Overseas, reality TV is often an even bigger staple, such as the Peruvian TV show I'll Do Anything for Money, on which impoverished Peruvians ate maggots for $20.

The Japanese have been absorbed in reality-based TV for more than a decade [i.e, during their own economic Bubble and its ongoing, decade-long aftermath --Andre]. Consider these two concepts: A man is locked in a house for a year and has to perform stunts for food. Or, baseball fans are locked away for a season and punished when their teams lose by having the electricity cut.

And they seem to have long-abandoned concerns that these shows herald a social crisis. Tetsuo Jimbo, a freelance TV journalist and the head of Japan Video News, says people want to see others suffering. "The suffering element is very important to understand why these shows became very popular in the last 10 years in Japan," he says.

Japanese concerns about reality shows have largely subsided over the years, he says. "I think it's mainly because the Japanese public has pretty much acquired the attitude that those shows are just a sheer form of entertainment, nothing more."

Minihan thinks the phenomenon in America will eventually play itself out. "I think it'll kind of go full circle. In a way, maybe people will get bored with reality or realize what they're seeing is not real, and we'll go back to traditional old sitcoms and TV shows."

[Personally, I think the trend in Reality TV reflects the fundamental alienation of many people in Western Civilization from the realities of the world... both in their jobs and in their artificial urban or suburban home environments: an unnatural separation from any sense of true gritty reality in their lives, which we evolved with and somehow need, but which is now fulfilled vicariously through increasingly lurid and meaningless entertainment. Also reference the growing popularity of "adventure tourism," bungee jumping, etc. -–Andre]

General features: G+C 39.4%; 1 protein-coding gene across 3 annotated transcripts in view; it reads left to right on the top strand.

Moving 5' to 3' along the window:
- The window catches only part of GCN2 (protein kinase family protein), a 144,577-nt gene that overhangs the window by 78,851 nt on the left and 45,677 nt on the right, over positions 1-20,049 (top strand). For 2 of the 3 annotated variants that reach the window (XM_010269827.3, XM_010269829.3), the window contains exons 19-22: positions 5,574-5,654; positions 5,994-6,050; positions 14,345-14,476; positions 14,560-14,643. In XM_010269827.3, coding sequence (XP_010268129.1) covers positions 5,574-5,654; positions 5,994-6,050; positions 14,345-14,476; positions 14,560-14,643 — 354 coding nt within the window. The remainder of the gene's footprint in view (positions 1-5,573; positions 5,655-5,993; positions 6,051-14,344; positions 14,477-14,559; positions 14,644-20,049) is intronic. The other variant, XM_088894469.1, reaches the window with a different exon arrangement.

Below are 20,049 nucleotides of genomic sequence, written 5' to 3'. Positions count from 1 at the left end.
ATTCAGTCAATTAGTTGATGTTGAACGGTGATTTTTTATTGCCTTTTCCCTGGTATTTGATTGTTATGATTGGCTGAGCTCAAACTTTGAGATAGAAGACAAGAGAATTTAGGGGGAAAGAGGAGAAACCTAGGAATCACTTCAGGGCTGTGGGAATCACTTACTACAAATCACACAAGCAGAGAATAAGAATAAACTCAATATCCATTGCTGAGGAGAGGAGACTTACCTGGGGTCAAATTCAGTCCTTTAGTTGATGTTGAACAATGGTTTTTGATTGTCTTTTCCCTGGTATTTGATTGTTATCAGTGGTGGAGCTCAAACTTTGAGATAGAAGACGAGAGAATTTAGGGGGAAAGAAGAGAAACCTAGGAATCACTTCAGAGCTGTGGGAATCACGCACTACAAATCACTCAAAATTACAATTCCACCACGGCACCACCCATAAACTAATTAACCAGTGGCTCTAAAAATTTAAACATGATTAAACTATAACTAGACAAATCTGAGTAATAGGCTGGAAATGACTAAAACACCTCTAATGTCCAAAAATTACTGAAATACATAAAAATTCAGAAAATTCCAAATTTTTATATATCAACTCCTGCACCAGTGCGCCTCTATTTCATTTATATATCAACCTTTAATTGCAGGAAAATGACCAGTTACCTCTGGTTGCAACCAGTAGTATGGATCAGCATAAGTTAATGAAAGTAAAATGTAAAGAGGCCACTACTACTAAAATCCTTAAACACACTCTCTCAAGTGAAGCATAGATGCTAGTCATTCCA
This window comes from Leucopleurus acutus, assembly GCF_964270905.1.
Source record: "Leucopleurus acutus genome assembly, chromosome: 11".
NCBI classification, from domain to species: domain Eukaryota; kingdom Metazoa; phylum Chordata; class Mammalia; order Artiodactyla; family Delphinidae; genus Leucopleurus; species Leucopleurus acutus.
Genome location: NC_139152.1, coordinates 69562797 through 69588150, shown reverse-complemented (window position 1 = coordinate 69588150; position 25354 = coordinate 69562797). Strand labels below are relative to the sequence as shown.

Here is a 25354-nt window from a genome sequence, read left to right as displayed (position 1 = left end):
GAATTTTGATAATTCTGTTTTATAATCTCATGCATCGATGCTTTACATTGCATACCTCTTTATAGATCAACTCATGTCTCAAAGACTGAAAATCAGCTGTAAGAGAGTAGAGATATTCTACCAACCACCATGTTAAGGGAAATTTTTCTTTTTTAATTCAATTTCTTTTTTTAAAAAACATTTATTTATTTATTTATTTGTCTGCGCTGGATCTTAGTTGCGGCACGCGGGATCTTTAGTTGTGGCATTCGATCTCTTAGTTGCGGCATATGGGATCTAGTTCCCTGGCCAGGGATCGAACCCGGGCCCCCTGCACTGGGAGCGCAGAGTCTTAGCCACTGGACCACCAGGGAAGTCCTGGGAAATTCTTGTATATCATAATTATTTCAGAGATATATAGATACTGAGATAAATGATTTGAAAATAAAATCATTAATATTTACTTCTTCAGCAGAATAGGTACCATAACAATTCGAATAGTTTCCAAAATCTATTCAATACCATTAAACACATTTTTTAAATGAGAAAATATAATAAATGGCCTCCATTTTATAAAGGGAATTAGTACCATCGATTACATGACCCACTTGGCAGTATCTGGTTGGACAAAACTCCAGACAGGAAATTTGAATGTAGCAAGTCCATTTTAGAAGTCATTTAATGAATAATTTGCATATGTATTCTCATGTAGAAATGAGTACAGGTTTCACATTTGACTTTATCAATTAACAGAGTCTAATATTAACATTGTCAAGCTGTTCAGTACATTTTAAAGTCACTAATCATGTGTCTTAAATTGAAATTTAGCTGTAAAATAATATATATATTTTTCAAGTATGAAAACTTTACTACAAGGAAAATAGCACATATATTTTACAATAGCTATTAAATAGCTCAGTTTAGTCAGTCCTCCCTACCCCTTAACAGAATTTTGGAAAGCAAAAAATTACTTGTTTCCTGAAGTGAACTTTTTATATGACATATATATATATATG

-- Andre Weltman (, June 15, 2001


Andre, I think you're onto something here. We're wired for action, because for most of our species' existence, we've needed, as a matter of life and death, to be ready for action. The play of all mammals in some way involves the skills needed for survival; a creature that did not enjoy utilizing its survival skills surely would not use them as much, or as well, as one that did. Psycho-studies have shown that we enjoy most activities that push us right to the edge of our skill level and then just a hair over. Once we've mastered one level of, say, a computer game, we revel in our mastery for a very brief period indeed before pushing on to the next challenge. But where are the challenges to be found in times of prosperity? Prosperity's lovely--right after a time of dearth, of overwork. Once we're rested, though, what is there to do next?